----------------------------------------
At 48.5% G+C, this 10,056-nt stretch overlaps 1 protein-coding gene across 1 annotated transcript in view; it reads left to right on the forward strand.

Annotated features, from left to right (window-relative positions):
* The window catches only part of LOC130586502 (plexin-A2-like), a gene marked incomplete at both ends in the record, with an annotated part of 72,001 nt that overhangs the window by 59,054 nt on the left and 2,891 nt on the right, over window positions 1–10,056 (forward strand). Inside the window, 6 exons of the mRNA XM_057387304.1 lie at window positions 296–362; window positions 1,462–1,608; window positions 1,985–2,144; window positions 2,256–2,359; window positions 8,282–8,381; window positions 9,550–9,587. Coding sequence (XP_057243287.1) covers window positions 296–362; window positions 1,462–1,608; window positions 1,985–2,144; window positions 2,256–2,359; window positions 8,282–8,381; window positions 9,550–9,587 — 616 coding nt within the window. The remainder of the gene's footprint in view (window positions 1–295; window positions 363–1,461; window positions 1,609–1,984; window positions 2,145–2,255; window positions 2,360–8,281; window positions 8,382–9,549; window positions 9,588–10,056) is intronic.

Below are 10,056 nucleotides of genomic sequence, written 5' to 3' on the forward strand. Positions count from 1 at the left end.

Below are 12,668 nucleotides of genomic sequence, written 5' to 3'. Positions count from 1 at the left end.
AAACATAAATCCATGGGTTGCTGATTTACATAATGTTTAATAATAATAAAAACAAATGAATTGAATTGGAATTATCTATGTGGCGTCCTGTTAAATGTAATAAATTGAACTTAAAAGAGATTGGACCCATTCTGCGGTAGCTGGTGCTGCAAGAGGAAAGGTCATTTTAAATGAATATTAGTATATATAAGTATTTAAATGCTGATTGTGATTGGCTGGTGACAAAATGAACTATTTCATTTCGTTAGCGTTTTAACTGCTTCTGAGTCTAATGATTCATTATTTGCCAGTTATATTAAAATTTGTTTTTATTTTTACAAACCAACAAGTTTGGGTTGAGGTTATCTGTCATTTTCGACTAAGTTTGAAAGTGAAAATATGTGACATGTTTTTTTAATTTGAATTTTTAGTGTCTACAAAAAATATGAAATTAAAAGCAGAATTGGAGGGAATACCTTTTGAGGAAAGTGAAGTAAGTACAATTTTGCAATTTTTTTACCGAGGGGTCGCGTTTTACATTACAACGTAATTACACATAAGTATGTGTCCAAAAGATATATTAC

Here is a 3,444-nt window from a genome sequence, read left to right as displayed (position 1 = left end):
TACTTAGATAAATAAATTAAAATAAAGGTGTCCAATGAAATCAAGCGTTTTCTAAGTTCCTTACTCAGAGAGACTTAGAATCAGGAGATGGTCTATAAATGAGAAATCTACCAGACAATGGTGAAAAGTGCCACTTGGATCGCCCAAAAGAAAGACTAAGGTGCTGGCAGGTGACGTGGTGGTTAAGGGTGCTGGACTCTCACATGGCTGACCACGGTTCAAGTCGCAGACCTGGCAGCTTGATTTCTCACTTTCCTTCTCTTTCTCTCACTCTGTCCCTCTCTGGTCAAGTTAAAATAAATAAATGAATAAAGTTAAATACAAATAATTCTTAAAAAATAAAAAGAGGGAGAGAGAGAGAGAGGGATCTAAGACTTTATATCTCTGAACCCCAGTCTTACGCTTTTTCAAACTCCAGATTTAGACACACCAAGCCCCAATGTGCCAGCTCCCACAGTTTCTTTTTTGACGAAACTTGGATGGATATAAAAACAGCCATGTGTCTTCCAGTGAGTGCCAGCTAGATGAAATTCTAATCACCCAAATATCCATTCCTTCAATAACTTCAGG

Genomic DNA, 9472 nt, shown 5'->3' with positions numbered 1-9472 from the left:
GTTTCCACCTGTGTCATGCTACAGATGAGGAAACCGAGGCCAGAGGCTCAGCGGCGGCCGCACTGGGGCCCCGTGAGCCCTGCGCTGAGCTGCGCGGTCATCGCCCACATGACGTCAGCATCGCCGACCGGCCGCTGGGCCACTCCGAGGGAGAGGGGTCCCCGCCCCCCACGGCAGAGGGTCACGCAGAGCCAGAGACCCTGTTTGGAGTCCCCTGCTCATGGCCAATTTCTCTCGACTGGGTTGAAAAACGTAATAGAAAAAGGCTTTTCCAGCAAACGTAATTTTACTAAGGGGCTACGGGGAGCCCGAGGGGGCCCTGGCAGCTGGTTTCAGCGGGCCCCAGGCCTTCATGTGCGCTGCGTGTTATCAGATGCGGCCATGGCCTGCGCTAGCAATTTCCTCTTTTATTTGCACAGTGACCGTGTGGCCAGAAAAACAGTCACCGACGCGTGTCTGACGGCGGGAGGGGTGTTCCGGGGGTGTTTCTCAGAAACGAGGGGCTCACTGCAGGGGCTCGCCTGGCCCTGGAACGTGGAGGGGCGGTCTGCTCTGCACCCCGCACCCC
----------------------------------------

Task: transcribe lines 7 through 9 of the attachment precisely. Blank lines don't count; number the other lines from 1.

Here is a 3,444-nt window from a genome sequence, read left to right as displayed (position 1 = left end):
TACTTAGATAAATAAATTAAAATAAAGGTGTCCAATGAAATCAAGCGTTTTCTAAGTTCCTTACTCAGAGAGACTTAGAATCAGGAGATGGTCTATAAATGAGAAATCTACCAGACAATGGTGAAAAGTGCCACTTGGATCGCCCAAAAGAAAGACTAAGGTGCTGGCAGGTGACGTGGTGGTTAAGGGTGCTGGACTCTCACATGGCTGACCACGGTTCAAGTCGCAGACCTGGCAGCTTGATTTCTCACTTTCCTTCTCTTTCTCTCACTCTGTCCCTCTCTGGTCAAGTTAAAATAAATAAATGAATAAAGTTAAATACAAATAATTCTTAAAAAATAAAAAGAGGGAGAGAGAGAGAGAGGGATCTAAGACTTTATATCTCTGAACCCCAGTCTTACGCTTTTTCAAACTCCAGATTTAGACACACCAAGCCCCAATGTGCCAGCTCCCACAGTTTCTTTTTTGACGAAACTTGGATGGATATAAAAACAGCCATGTGTCTTCCAGTGAGTGCCAGCTAGATGAAATTCTAATCACCCAAATATCCATTCCTTCAATAACTTCAGG

Genomic DNA, 9472 nt, shown 5'->3' with positions numbered 1-9472 from the left: